No clear winners in Russia Day protest headcount

RIA Novosti/Aleksandr Kozhohin
An analysis of the latest massive protest in Moscow shows that the movement is dwindling, but not due to the recent changes in the law on illegal rallies.

Politicians, journalists and police are still trying to calculate the numbers of the so-called March of Millions protest rally that took place in Moscow on Russia Day. Figures range from about 18,000 – the official police estimation – to the startling 200,000 protesters claimed by the organizers of the march.

As for the proof, the Moscow police promised to transfer aerial photos of the march to reporters and let them make their own calculations.

One opposition group, the Voters’ League, said it was also ready to present proof of the protesters’ numbers, as they were collecting signatures for a referendum seeking to dissolve and reelect the Moscow City Duma.

The group said they handed out about 50,000 forms (all that they had) and received between 20,000 and 25,000 completed papers.

Analysts noted that the numbers of protesters had decreased compared to previous marches, especially the May 6 rally, but also that the march was well-organized by the protesters themselves and was conducted without conflicts (the same May 6 march ended in clashes and arrests).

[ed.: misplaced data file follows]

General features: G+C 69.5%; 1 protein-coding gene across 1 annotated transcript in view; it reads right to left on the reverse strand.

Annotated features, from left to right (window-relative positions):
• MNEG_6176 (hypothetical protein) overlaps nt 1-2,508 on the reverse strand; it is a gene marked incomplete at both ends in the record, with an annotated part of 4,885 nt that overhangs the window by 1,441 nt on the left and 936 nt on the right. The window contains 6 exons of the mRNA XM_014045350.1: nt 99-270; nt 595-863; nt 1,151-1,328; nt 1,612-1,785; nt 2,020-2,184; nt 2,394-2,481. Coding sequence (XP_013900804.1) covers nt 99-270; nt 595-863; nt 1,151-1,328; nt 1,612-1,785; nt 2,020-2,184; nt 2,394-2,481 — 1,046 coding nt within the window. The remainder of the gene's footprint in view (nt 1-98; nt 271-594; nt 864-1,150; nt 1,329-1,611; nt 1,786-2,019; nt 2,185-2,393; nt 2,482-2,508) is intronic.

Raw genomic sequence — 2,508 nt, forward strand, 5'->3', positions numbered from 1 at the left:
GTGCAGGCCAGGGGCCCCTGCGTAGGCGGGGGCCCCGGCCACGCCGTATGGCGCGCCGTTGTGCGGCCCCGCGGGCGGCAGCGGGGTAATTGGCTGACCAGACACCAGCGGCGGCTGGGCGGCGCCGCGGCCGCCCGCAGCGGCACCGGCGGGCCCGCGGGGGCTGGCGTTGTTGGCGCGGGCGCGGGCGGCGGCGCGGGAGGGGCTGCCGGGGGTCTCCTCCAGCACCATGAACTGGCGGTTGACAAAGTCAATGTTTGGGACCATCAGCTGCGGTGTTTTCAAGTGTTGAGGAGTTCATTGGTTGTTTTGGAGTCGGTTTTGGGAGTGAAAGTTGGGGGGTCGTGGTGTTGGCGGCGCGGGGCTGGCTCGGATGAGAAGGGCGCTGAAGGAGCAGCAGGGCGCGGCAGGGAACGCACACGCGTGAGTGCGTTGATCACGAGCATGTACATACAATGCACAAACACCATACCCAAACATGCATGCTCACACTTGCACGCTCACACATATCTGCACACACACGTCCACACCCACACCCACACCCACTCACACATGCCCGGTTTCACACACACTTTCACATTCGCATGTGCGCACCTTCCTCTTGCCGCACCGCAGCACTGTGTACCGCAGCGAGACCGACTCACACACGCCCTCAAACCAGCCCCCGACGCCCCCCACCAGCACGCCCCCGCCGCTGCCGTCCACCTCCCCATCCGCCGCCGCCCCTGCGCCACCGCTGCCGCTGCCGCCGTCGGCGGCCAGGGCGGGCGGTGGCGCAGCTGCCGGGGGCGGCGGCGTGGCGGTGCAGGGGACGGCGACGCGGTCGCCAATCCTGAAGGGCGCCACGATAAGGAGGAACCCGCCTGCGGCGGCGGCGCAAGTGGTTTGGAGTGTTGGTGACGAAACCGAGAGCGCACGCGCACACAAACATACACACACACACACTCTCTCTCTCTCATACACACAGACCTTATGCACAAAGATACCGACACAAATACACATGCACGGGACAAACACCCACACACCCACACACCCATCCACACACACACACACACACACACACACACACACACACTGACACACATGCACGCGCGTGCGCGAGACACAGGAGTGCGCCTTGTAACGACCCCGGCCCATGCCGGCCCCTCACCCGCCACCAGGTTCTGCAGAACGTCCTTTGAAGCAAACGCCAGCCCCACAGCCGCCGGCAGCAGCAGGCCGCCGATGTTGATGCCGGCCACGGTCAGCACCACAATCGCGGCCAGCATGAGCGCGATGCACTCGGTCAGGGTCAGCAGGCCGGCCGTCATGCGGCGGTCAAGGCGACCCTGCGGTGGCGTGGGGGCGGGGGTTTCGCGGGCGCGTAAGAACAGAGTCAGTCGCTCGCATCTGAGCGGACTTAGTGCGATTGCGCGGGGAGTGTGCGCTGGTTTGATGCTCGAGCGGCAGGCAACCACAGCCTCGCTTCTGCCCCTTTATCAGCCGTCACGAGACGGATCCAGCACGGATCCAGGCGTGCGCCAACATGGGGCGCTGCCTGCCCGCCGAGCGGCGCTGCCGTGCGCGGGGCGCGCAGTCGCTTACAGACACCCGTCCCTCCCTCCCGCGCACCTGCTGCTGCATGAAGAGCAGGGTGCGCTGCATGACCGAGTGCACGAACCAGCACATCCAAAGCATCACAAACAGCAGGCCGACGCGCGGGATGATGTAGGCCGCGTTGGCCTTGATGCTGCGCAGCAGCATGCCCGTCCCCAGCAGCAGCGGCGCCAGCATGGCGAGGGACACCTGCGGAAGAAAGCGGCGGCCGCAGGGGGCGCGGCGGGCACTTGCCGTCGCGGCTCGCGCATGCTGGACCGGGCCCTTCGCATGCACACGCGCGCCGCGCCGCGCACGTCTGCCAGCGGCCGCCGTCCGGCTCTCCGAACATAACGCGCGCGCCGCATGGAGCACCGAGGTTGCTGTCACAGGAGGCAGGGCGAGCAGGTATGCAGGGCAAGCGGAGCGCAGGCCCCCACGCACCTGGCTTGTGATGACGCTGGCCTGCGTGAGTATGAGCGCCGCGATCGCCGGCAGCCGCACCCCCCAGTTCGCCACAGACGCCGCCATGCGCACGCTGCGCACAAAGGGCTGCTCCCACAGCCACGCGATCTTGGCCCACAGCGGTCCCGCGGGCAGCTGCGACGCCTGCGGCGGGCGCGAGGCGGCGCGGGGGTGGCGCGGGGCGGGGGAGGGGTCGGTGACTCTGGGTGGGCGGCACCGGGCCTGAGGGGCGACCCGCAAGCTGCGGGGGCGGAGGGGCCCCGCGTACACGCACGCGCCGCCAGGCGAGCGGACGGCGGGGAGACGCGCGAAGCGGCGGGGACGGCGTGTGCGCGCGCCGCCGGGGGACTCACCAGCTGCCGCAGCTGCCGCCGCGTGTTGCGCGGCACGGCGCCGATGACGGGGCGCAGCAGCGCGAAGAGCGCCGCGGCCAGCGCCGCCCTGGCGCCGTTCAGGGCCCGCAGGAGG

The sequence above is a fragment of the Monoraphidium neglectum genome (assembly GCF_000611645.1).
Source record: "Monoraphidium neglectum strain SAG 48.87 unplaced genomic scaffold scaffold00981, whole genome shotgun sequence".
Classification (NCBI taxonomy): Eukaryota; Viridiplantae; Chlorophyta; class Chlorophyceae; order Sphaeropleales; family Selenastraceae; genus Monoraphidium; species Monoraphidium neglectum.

Political scientist Sergey Markov has told the RIA Novosti that the opposition activists who prepared the march were themselves interested in the peaceful course of events. He said that the May 6 conflicts can be explained by the fact that the opposition leaders sought to appear in news reports along with Vladimir Putin’s inauguration and they wanted these reports to be as vivid as possible.

However, ordinary participants of the march were upset by the fact that they had been used and they led the next major march in the peaceful way they preferred, Markov added.

Political expert Aleksey Mukhin told RIA Novosti that the dwindling interest in protests was caused by the fact that the opposition leaders are not offering any fresh ideas and plans.

“The very idea of the mass protest has already depleted. It is worthy to think of a new agenda rather than simply march in the streets,” the agency quoted Mukhin as saying.

On the other hand, the president of the National Strategy Institute, Mikhail Remizov, noted that as the protests become more ordinary, the protesters become more radical and professional.

“The basis of the street protest has been formed, but within the current agenda it is not growing,” Remizov said.

The head of the security department of the Moscow municipal government, Aleksey Maiorov, on the other hand, said that the peaceful character of the march was achieved due to the recently amended law on street protests, which introduces much stronger responsibility for the rally organizers.

“The fact that the event went on without incidents is explained by a complex of actions undertaken by both sides. First, organizers and participants of the rally were interested in holding it on a decent level and they succeeded in this. Second, at the final stage of negotiations over the march we attracted the public to control the whole event. As a result, none of the sides can interpret the event to their benefit,” Maiorov said.

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